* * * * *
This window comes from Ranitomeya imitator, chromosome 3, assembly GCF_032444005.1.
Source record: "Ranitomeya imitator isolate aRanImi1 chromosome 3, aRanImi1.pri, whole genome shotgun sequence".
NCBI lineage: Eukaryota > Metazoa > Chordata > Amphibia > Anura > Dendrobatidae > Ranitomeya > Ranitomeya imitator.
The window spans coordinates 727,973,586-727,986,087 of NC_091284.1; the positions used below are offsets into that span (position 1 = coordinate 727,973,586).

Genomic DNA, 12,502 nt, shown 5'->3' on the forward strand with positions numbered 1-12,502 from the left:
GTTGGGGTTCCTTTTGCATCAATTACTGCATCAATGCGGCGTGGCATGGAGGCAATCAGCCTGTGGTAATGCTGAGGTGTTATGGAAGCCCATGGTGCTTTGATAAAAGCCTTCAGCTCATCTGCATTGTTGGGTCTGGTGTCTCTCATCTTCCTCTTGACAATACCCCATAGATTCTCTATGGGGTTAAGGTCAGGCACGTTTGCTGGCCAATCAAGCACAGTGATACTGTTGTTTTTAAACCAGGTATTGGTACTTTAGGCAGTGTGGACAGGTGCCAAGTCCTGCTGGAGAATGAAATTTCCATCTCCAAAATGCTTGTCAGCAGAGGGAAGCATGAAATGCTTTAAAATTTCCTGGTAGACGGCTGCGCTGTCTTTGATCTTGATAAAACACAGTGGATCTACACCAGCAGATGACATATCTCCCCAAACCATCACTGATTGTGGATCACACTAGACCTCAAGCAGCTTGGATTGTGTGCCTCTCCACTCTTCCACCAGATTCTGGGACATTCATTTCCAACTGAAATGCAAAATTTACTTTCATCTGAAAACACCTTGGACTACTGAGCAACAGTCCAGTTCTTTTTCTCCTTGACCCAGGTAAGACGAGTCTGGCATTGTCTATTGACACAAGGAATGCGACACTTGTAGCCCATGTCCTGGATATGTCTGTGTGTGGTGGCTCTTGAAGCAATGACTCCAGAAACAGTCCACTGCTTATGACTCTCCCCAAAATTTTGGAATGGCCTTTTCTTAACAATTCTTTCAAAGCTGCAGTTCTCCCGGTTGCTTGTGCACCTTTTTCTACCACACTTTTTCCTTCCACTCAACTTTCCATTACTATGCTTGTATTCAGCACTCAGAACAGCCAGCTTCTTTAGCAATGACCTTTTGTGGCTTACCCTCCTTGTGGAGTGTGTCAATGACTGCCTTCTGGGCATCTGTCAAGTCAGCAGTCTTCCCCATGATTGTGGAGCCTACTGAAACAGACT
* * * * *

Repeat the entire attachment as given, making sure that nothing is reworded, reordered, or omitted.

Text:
This window comes from Ranitomeya imitator, chromosome 3, assembly GCF_032444005.1.
Source record: "Ranitomeya imitator isolate aRanImi1 chromosome 3, aRanImi1.pri, whole genome shotgun sequence".
NCBI lineage: Eukaryota > Metazoa > Chordata > Amphibia > Anura > Dendrobatidae > Ranitomeya > Ranitomeya imitator.
The window spans coordinates 727,973,586-727,986,087 of NC_091284.1; the positions used below are offsets into that span (position 1 = coordinate 727,973,586).

Genomic DNA, 12,502 nt, shown 5'->3' on the forward strand with positions numbered 1-12,502 from the left:
GTTGGGGTTCCTTTTGCATCAATTACTGCATCAATGCGGCGTGGCATGGAGGCAATCAGCCTGTGGTAATGCTGAGGTGTTATGGAAGCCCATGGTGCTTTGATAAAAGCCTTCAGCTCATCTGCATTGTTGGGTCTGGTGTCTCTCATCTTCCTCTTGACAATACCCCATAGATTCTCTATGGGGTTAAGGTCAGGCACGTTTGCTGGCCAATCAAGCACAGTGATACTGTTGTTTTTAAACCAGGTATTGGTACTTTAGGCAGTGTGGACAGGTGCCAAGTCCTGCTGGAGAATGAAATTTCCATCTCCAAAATGCTTGTCAGCAGAGGGAAGCATGAAATGCTTTAAAATTTCCTGGTAGACGGCTGCGCTGTCTTTGATCTTGATAAAACACAGTGGATCTACACCAGCAGATGACATATCTCCCCAAACCATCACTGATTGTGGATCACACTAGACCTCAAGCAGCTTGGATTGTGTGCCTCTCCACTCTTCCACCAGATTCTGGGACATTCATTTCCAACTGAAATGCAAAATTTACTTTCATCTGAAAACACCTTGGACTACTGAGCAACAGTCCAGTTCTTTTTCTCCTTGACCCAGGTAAGACGAGTCTGGCATTGTCTATTGACACAAGGAATGCGACACTTGTAGCCCATGTCCTGGATATGTCTGTGTGTGGTGGCTCTTGAAGCAATGACTCCAGAAACAGTCCACTGCTTATGACTCTCCCCAAAATTTTGGAATGGCCTTTTCTTAACAATTCTTTCAAAGCTGCAGTTCTCCCGGTTGCTTGTGCACCTTTTTCTACCACACTTTTTCCTTCCACTCAACTTTCCATTACTATGCTTGTATTCAGCACTCAGAACAGCCAGCTTCTTTAGCAATGACCTTTTGTGGCTTACCCTCCTTGTGGAGTGTGTCAATGACTGCCTTCTGGGCATCTGTCAAGTCAGCAGTCTTCCCCATGATTGTGGAGCCTACTGAAACAGACT